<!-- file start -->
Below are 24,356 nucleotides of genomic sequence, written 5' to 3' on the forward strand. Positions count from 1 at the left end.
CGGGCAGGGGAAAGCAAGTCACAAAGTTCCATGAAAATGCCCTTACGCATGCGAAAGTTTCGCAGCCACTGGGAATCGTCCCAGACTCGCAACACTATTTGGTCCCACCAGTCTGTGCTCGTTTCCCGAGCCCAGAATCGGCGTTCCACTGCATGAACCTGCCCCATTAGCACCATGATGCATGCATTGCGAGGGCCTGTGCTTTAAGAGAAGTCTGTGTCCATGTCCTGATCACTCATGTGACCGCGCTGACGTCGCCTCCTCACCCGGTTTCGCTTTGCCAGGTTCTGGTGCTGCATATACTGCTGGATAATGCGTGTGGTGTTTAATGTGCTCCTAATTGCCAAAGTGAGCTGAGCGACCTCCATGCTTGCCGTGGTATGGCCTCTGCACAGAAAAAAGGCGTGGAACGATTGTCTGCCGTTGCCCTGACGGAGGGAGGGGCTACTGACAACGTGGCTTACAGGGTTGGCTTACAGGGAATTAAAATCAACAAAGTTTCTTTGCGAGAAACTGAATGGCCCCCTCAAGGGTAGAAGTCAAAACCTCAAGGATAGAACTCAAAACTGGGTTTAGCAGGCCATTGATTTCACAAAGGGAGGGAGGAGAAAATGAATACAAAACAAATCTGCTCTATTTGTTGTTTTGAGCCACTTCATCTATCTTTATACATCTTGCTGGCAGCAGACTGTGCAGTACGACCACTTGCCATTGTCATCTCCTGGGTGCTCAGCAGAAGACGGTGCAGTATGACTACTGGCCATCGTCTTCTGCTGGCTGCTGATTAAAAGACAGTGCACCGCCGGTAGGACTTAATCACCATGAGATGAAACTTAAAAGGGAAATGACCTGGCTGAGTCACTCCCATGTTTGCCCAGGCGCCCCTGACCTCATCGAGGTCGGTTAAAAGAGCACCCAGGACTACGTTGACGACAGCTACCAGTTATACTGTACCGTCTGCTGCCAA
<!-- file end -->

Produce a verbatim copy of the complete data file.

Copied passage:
Below are 24,356 nucleotides of genomic sequence, written 5' to 3' on the forward strand. Positions count from 1 at the left end.
CGGGCAGGGGAAAGCAAGTCACAAAGTTCCATGAAAATGCCCTTACGCATGCGAAAGTTTCGCAGCCACTGGGAATCGTCCCAGACTCGCAACACTATTTGGTCCCACCAGTCTGTGCTCGTTTCCCGAGCCCAGAATCGGCGTTCCACTGCATGAACCTGCCCCATTAGCACCATGATGCATGCATTGCGAGGGCCTGTGCTTTAAGAGAAGTCTGTGTCCATGTCCTGATCACTCATGTGACCGCGCTGACGTCGCCTCCTCACCCGGTTTCGCTTTGCCAGGTTCTGGTGCTGCATATACTGCTGGATAATGCGTGTGGTGTTTAATGTGCTCCTAATTGCCAAAGTGAGCTGAGCGACCTCCATGCTTGCCGTGGTATGGCCTCTGCACAGAAAAAAGGCGTGGAACGATTGTCTGCCGTTGCCCTGACGGAGGGAGGGGCTACTGACAACGTGGCTTACAGGGTTGGCTTACAGGGAATTAAAATCAACAAAGTTTCTTTGCGAGAAACTGAATGGCCCCCTCAAGGGTAGAAGTCAAAACCTCAAGGATAGAACTCAAAACTGGGTTTAGCAGGCCATTGATTTCACAAAGGGAGGGAGGAGAAAATGAATACAAAACAAATCTGCTCTATTTGTTGTTTTGAGCCACTTCATCTATCTTTATACATCTTGCTGGCAGCAGACTGTGCAGTACGACCACTTGCCATTGTCATCTCCTGGGTGCTCAGCAGAAGACGGTGCAGTATGACTACTGGCCATCGTCTTCTGCTGGCTGCTGATTAAAAGACAGTGCACCGCCGGTAGGACTTAATCACCATGAGATGAAACTTAAAAGGGAAATGACCTGGCTGAGTCACTCCCATGTTTGCCCAGGCGCCCCTGACCTCATCGAGGTCGGTTAAAAGAGCACCCAGGACTACGTTGACGACAGCTACCAGTTATACTGTACCGTCTGCTGCCAA